Committee member Tamara Johnson said preserving and identifying the characteristics of the neighborhood, maintaining the diversity of architecture, residents and businesses, promoting alternate modes of transportation, and encouraging economic vitality were central to the planning effort.

Defining characteristics

Committee Member Karen Murdoch joked that she “felt like God” when given the chance to help define the characteristics of Prospect Park. Murdoch said the gorge of the Mississippi, the hilly topography, the dense urban forest and green spaces were key features of the neighborhood. She also mentioned the curvy streets, historic buildings like Pratt School, pedestrian lights and high-quality, pre-World War II housing stock.
The neighborhood’s well-defined physical boundaries, highly educated and vocal population, number of multiple generations from a single family living in the neighborhood, strong neighborhood group involvement, progressive political ideals and close relationship with the U were also mentioned as defining characteristics.

Mix and mingle

Committee Member Christina Larson said that, to have a lively, vital community, people need a variety of reasons and times to be there. Prospect Park is currently lacking a centralized business community, or an “urban village” of consolidated shops, restaurants and entertainment. Larson said such an urban village would need to attract business throughout the day to be successful (not just the University lunch crowd) and promote “incidental customers.”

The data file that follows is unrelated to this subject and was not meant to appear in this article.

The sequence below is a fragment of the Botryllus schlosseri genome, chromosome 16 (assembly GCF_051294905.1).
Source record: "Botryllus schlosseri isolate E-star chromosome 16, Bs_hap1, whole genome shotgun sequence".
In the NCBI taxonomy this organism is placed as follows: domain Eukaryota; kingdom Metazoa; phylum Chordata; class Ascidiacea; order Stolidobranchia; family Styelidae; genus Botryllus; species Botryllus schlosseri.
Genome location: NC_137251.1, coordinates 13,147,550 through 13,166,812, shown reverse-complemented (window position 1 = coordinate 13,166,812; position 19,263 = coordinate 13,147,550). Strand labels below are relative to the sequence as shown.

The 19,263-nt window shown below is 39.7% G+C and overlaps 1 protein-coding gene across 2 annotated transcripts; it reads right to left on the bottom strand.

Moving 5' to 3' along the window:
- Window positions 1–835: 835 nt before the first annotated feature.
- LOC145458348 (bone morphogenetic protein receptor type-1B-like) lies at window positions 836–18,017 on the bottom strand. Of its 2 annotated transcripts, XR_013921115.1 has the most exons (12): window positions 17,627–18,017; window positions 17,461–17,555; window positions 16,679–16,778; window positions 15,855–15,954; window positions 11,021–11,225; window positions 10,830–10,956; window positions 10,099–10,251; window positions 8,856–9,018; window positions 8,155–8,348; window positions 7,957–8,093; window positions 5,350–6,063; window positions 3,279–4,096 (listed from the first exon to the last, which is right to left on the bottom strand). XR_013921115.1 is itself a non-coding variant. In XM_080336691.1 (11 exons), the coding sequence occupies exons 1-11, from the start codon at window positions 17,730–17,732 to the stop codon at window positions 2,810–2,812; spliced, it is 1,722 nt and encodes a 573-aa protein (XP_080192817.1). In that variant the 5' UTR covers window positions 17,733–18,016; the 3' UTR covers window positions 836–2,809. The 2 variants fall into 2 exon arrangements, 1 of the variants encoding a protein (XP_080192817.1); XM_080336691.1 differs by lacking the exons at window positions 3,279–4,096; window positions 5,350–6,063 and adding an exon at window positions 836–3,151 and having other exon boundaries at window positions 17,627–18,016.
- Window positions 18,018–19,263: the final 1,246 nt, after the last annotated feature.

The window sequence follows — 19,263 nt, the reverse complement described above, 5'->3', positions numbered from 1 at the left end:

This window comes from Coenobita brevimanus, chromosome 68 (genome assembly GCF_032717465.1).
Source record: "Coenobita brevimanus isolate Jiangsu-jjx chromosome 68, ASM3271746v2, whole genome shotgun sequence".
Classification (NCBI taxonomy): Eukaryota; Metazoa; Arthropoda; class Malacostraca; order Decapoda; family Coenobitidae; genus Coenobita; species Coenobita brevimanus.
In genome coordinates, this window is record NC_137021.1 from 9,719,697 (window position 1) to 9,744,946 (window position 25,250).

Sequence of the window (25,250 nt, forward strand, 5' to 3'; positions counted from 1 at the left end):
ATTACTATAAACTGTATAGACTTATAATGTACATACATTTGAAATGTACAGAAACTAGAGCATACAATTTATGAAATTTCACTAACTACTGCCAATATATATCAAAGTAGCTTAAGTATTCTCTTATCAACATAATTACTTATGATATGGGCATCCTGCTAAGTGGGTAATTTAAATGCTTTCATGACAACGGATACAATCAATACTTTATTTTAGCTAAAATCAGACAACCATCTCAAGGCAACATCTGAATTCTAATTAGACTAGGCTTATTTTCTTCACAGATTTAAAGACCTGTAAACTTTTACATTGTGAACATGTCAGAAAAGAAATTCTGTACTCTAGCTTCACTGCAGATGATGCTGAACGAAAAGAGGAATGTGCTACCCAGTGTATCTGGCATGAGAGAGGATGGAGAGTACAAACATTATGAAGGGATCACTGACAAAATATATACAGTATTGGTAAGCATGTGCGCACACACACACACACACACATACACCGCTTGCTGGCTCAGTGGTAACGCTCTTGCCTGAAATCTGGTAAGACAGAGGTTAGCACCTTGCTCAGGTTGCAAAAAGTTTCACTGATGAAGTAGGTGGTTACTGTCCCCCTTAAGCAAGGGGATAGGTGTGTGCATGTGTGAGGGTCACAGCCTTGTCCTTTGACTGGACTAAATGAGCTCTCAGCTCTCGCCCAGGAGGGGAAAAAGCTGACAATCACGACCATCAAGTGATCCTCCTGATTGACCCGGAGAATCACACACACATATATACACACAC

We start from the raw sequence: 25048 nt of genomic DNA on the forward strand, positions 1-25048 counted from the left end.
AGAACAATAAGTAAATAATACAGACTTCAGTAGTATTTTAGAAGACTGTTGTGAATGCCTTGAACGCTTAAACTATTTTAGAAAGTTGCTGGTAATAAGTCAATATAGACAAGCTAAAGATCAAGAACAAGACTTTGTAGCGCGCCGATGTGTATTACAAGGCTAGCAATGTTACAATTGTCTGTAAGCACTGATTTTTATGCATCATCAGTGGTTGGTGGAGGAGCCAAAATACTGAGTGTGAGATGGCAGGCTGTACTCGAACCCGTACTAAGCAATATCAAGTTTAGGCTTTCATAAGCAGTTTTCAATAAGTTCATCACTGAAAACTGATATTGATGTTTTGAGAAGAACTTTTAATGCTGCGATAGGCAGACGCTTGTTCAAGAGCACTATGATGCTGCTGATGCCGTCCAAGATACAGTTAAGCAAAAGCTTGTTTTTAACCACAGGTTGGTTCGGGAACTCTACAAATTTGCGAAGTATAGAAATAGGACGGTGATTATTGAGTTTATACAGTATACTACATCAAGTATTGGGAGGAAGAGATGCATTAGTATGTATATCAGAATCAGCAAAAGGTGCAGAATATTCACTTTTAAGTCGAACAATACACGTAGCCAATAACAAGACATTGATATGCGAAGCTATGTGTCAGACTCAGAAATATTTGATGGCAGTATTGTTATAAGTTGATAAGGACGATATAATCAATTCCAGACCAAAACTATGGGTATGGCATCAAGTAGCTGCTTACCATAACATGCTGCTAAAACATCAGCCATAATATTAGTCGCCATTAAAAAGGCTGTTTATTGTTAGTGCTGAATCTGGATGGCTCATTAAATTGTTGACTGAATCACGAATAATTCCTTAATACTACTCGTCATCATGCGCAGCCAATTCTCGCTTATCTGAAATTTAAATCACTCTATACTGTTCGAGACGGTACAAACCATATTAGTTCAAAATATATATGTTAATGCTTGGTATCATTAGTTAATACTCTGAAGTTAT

Corridors through Prospect Park

Committee Member John Wicks said very few neighborhoods have the number of transportation corridors and kinds of transportation systems Prospect Park does.

Streetscapes

Committee Member John DeWitt explained the concept of “complete streets” that balance vehicular, bicycle, mass transit and pedestrian needs. He demonstrated visually, using computer-generated images, how the concept could be applied to streets in the neighborhood. DeWitt also talked about the concept of “streetscaping” and giving streets a sense of place.

Committee Member Jim Witte presented several examples of what high-density owner-occupied residential, commercial and office developments could look like in “gateway districts” on University and Franklin avenues. ESG Architects helped with the visioning, he said. Bedford and University was identified as a potential place for a central business district, and planning could include the redesign of the intersection at the east end of the Franklin Avenue bridge.

Concepts and comments

A series of comment sheets were distributed for people to describe what they liked about the concepts that were presented, what could be improved, and to give people a platform to share their own ideas. Gilyard said the point of developing a framework is not to generate a master plan that will be typed, bound and boxed-up on a shelf, but rather, to come up with a comprehensive, flexible plan to show developers in the next six months.

“We look at it as a working plan we will pursue into real projects,” he said. Poppele said PPERRIA wants to be able to have a useful dialogue with developers, which means having a plan of what the neighborhood does want, not simply what it doesn’t.

To comment on or become involved with the plan, contact PPERRIA through their wesbite, www.pperr.org.

last revised: January 26, 2009